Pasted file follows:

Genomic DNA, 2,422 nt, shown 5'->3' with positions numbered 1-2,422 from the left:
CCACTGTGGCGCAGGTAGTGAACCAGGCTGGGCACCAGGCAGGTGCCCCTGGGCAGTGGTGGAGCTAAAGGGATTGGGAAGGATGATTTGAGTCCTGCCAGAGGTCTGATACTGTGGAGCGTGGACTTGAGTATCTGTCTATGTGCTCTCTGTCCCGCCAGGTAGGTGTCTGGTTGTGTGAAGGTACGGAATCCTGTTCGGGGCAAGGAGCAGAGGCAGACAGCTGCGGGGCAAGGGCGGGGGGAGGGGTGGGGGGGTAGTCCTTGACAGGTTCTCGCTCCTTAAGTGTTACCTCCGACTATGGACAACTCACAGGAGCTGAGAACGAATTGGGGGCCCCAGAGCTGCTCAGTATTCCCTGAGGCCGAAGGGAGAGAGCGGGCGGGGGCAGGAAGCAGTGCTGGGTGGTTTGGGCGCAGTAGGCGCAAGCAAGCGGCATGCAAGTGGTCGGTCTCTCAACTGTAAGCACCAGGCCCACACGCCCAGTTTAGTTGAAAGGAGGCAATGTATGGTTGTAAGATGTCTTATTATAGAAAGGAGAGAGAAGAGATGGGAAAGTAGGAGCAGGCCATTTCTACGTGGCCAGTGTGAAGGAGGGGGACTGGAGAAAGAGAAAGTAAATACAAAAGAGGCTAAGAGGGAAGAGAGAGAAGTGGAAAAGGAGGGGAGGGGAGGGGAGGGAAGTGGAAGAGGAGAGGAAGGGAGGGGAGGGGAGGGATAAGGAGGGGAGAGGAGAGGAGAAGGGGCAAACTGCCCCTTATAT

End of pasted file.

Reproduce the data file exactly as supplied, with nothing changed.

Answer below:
Genomic DNA, 2,422 nt, shown 5'->3' with positions numbered 1-2,422 from the left:
CCACTGTGGCGCAGGTAGTGAACCAGGCTGGGCACCAGGCAGGTGCCCCTGGGCAGTGGTGGAGCTAAAGGGATTGGGAAGGATGATTTGAGTCCTGCCAGAGGTCTGATACTGTGGAGCGTGGACTTGAGTATCTGTCTATGTGCTCTCTGTCCCGCCAGGTAGGTGTCTGGTTGTGTGAAGGTACGGAATCCTGTTCGGGGCAAGGAGCAGAGGCAGACAGCTGCGGGGCAAGGGCGGGGGGAGGGGTGGGGGGGTAGTCCTTGACAGGTTCTCGCTCCTTAAGTGTTACCTCCGACTATGGACAACTCACAGGAGCTGAGAACGAATTGGGGGCCCCAGAGCTGCTCAGTATTCCCTGAGGCCGAAGGGAGAGAGCGGGCGGGGGCAGGAAGCAGTGCTGGGTGGTTTGGGCGCAGTAGGCGCAAGCAAGCGGCATGCAAGTGGTCGGTCTCTCAACTGTAAGCACCAGGCCCACACGCCCAGTTTAGTTGAAAGGAGGCAATGTATGGTTGTAAGATGTCTTATTATAGAAAGGAGAGAGAAGAGATGGGAAAGTAGGAGCAGGCCATTTCTACGTGGCCAGTGTGAAGGAGGGGGACTGGAGAAAGAGAAAGTAAATACAAAAGAGGCTAAGAGGGAAGAGAGAGAAGTGGAAAAGGAGGGGAGGGGAGGGGAGGGAAGTGGAAGAGGAGAGGAAGGGAGGGGAGGGGAGGGATAAGGAGGGGAGAGGAGAGGAGAAGGGGCAAACTGCCCCTTATAT